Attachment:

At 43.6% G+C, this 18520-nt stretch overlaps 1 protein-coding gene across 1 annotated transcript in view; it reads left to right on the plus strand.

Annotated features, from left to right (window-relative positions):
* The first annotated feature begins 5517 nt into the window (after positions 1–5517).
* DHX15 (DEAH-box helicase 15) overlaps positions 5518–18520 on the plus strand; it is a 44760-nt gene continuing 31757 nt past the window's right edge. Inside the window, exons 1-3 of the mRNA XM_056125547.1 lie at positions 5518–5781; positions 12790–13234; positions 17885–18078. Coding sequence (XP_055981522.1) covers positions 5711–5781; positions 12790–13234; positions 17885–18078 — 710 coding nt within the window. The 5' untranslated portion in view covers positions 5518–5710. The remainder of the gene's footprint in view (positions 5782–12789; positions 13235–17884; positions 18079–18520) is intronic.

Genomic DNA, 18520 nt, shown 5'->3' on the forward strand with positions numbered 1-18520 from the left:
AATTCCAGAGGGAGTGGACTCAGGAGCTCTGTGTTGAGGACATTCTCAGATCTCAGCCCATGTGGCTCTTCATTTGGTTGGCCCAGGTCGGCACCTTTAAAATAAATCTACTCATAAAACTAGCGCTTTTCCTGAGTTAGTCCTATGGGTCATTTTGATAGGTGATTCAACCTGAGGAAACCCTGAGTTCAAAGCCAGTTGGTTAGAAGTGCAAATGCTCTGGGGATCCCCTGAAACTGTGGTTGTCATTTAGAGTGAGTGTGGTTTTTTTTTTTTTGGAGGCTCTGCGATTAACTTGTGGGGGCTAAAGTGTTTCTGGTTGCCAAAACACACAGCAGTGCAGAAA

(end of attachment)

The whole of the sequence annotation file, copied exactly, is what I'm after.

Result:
At 43.6% G+C, this 18520-nt stretch overlaps 1 protein-coding gene across 1 annotated transcript in view; it reads left to right on the plus strand.

Annotated features, from left to right (window-relative positions):
* The first annotated feature begins 5517 nt into the window (after positions 1–5517).
* DHX15 (DEAH-box helicase 15) overlaps positions 5518–18520 on the plus strand; it is a 44760-nt gene continuing 31757 nt past the window's right edge. Inside the window, exons 1-3 of the mRNA XM_056125547.1 lie at positions 5518–5781; positions 12790–13234; positions 17885–18078. Coding sequence (XP_055981522.1) covers positions 5711–5781; positions 12790–13234; positions 17885–18078 — 710 coding nt within the window. The 5' untranslated portion in view covers positions 5518–5710. The remainder of the gene's footprint in view (positions 5782–12789; positions 13235–17884; positions 18079–18520) is intronic.

Genomic DNA, 18520 nt, shown 5'->3' on the forward strand with positions numbered 1-18520 from the left:
AATTCCAGAGGGAGTGGACTCAGGAGCTCTGTGTTGAGGACATTCTCAGATCTCAGCCCATGTGGCTCTTCATTTGGTTGGCCCAGGTCGGCACCTTTAAAATAAATCTACTCATAAAACTAGCGCTTTTCCTGAGTTAGTCCTATGGGTCATTTTGATAGGTGATTCAACCTGAGGAAACCCTGAGTTCAAAGCCAGTTGGTTAGAAGTGCAAATGCTCTGGGGATCCCCTGAAACTGTGGTTGTCATTTAGAGTGAGTGTGGTTTTTTTTTTTTTGGAGGCTCTGCGATTAACTTGTGGGGGCTAAAGTGTTTCTGGTTGCCAAAACACACAGCAGTGCAGAAA